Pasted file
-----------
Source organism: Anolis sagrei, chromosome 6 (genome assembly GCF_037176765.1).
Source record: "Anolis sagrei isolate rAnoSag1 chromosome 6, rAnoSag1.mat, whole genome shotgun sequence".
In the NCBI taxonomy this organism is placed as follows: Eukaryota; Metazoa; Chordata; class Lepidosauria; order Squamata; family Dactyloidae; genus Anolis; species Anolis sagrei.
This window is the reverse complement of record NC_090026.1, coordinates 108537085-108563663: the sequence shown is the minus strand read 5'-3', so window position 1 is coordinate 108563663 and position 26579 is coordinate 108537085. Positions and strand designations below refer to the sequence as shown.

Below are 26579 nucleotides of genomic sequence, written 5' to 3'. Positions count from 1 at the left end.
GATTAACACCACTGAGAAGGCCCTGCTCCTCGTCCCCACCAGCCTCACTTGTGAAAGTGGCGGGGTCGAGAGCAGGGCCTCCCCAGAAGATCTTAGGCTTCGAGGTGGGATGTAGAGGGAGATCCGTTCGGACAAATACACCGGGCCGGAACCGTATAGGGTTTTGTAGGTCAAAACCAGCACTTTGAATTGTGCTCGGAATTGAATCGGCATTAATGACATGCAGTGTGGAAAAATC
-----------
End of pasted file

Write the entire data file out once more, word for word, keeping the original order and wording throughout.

Source organism: Anolis sagrei, chromosome 6 (genome assembly GCF_037176765.1).
Source record: "Anolis sagrei isolate rAnoSag1 chromosome 6, rAnoSag1.mat, whole genome shotgun sequence".
In the NCBI taxonomy this organism is placed as follows: Eukaryota; Metazoa; Chordata; class Lepidosauria; order Squamata; family Dactyloidae; genus Anolis; species Anolis sagrei.
This window is the reverse complement of record NC_090026.1, coordinates 108537085-108563663: the sequence shown is the minus strand read 5'-3', so window position 1 is coordinate 108563663 and position 26579 is coordinate 108537085. Positions and strand designations below refer to the sequence as shown.

Below are 26579 nucleotides of genomic sequence, written 5' to 3'. Positions count from 1 at the left end.
GATTAACACCACTGAGAAGGCCCTGCTCCTCGTCCCCACCAGCCTCACTTGTGAAAGTGGCGGGGTCGAGAGCAGGGCCTCCCCAGAAGATCTTAGGCTTCGAGGTGGGATGTAGAGGGAGATCCGTTCGGACAAATACACCGGGCCGGAACCGTATAGGGTTTTGTAGGTCAAAACCAGCACTTTGAATTGTGCTCGGAATTGAATCGGCATTAATGACATGCAGTGTGGAAAAATC